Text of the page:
Rails 3 + Arel: Left outer join with table aliasing (Part 2)
It wasn’t until I read an article by Ernie Miller on MetaWhere, that I found out the lies that ".to_sql" has been putting me up with. Apparently, ".to_sql" doesn’t show you everything under the hood. For example:
Task.includes(:creator).where(“users.username LIKE ‘%manager%’”).to_sql # Outputs “SELECT `tasks`.* FROM `tasks` WHERE (users.username LIKE ‘%manager%’)”
With MetaWhere's own ".debug_sql", I was then able to see the complete SQL query that was being executed against my tables.
Task.includes(:creator).where(“users.username LIKE ‘%manager%’”).debug_sql # Outputs “SELECT * FROM tasks LEFT OUTER JOIN users ON users.id = tasks.creator_id AND users.deleted_at IS NULL WHERE (users.username LIKE ‘%manager%’)”
Now that the issue with “Includes” has been straightened, lets see the updated Task example that I’ve given in Part I.
IMPORTANT: Take note of the updated alias name for the Users table. I’ve updated it to “creators_tasks” as including :creators into your query will result in a default aliasing of users table as “creators_users” in SQL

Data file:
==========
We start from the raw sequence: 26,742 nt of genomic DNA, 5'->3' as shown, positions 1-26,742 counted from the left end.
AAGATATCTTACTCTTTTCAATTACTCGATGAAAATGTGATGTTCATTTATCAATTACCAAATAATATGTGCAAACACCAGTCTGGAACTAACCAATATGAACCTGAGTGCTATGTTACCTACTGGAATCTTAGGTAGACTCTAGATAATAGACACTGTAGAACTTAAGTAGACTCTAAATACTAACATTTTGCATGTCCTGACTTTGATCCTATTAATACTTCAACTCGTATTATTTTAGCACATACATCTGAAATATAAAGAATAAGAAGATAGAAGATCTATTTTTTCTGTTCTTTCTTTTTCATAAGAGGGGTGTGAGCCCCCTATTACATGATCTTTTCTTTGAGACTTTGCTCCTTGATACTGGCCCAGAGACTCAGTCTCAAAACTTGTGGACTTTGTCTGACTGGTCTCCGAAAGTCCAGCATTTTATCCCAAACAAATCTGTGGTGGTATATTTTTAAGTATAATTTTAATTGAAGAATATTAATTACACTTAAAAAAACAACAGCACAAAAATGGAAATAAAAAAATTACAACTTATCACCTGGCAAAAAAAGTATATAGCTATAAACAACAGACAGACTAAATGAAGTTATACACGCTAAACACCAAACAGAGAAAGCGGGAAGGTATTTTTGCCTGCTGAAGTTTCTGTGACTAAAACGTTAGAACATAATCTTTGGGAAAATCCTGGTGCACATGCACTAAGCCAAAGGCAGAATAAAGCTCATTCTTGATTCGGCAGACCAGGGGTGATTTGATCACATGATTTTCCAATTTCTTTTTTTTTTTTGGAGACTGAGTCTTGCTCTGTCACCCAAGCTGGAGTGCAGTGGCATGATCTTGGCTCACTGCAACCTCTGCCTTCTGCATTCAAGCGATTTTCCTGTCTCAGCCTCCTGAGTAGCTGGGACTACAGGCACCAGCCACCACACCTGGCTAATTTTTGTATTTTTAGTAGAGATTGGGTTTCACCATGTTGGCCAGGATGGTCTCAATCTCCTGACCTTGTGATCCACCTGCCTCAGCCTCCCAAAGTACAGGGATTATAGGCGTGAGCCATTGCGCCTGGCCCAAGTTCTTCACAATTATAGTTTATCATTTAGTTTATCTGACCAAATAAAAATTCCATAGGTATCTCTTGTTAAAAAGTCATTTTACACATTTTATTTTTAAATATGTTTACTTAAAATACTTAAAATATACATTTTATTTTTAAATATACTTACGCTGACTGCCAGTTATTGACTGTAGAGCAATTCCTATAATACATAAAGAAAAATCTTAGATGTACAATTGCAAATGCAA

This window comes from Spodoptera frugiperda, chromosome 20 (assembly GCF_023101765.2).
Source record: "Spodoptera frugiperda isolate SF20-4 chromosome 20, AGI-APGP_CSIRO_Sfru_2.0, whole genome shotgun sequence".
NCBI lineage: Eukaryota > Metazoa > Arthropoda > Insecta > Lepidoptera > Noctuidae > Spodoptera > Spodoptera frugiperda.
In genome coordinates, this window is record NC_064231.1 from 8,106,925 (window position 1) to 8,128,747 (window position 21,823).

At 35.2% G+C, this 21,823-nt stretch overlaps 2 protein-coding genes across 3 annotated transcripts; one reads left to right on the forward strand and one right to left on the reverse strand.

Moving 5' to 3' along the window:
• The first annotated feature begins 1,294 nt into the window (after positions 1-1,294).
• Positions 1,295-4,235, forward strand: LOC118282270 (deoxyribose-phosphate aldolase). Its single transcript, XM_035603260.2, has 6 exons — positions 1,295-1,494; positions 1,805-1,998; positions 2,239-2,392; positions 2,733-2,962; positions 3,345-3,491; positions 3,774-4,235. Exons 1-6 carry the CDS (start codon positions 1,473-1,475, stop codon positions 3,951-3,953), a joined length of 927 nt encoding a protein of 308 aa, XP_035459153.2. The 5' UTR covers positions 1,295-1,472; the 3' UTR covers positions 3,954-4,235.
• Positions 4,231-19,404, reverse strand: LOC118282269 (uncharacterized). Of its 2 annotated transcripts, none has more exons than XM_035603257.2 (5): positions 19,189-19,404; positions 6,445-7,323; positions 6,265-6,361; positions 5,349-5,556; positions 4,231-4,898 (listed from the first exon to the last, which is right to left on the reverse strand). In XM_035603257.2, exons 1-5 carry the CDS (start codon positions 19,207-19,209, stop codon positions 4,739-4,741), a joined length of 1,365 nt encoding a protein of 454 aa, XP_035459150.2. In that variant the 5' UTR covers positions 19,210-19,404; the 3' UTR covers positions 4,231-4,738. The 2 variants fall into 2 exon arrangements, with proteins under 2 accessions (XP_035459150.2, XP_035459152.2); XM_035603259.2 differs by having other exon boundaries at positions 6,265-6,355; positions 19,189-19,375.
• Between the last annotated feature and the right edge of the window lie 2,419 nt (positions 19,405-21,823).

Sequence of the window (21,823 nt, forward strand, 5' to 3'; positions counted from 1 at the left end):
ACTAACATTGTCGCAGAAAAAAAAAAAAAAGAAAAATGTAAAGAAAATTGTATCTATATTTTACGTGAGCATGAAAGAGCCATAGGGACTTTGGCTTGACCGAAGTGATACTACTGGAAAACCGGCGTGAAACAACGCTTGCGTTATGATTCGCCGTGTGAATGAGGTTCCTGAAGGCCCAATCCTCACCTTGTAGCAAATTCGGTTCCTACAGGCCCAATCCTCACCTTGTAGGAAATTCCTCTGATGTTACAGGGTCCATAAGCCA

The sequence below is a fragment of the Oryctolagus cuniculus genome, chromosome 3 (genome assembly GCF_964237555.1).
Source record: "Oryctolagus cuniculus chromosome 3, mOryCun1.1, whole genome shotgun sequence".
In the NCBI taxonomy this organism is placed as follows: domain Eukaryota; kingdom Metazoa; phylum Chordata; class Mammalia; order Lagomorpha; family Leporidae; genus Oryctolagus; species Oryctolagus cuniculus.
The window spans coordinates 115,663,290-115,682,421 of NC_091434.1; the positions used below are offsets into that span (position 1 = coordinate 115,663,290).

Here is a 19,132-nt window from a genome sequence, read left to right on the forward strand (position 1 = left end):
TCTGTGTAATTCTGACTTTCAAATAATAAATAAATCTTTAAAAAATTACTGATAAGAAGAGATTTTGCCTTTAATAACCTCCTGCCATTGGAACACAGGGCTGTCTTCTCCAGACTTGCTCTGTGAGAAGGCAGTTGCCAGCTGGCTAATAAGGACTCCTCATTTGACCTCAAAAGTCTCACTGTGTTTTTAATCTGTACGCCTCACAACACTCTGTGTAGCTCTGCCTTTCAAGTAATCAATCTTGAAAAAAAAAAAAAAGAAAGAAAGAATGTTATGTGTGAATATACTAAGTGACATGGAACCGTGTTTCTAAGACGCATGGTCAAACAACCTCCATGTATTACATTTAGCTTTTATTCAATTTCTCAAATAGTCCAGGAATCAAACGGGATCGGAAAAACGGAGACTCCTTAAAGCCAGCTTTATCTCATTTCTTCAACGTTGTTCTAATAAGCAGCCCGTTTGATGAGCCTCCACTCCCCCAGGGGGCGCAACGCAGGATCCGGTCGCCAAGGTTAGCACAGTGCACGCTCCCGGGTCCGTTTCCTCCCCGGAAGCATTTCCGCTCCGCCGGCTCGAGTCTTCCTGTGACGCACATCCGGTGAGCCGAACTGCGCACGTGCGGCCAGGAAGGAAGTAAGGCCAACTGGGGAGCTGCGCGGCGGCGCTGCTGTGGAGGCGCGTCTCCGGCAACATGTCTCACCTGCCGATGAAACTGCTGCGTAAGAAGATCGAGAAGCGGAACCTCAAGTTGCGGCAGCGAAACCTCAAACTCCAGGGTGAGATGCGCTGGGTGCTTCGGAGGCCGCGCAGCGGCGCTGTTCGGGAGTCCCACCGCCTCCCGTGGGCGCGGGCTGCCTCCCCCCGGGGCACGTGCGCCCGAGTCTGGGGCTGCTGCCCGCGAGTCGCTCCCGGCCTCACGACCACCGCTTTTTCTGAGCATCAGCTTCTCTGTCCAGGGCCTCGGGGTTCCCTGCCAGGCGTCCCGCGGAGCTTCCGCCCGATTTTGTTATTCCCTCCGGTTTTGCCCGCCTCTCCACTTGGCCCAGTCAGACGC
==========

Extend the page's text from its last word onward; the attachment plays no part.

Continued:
Rails 3 + Arel: Left outer join with table aliasing (Part 1)
I recently stumble upon a situation that surprised me while developing a feature for users to create, assign and manage tasks. Here’s the background: A User model and a Task model that consists of both a creator_id using delynn’s Userstamp gem to refer to the user who created the task and a user_assigned_id that refers to the user that was assigned the task.
Like any other application, I need to add a table listing that allows users to search by both creator name and user_assigned name. What better to use than JQuery Datatables. Since it comes with searching capabilities, I only need to hook up the data source from the server side.
I wanted users to be able to search for Tasks by both the creator’s username and user_assigned username. This had logically implied me to use “Includes” since I have understood it to automatically use a LEFT OUTER JOIN on my queries (as learned from Ryan Bigg’s article), but to my surprise the search wasn’t working as intended. I then pulled out the handy .to_sql on my relation and to my surprise, the “Includes” are not using any LEFT OUTER JOINS anymore!
I then decided to use JOINS instead with a LEFT OUTER JOIN statement on the users table to get it working. Below is what I have worked out.
One thing that I still can’t figure it out is that, How on earth can someone use AREL to match by 2 or more fields that are CONCATENATED? i.e. CONCAT(users.first_name,users.last_name). This is something to think about and share once I find out the answer.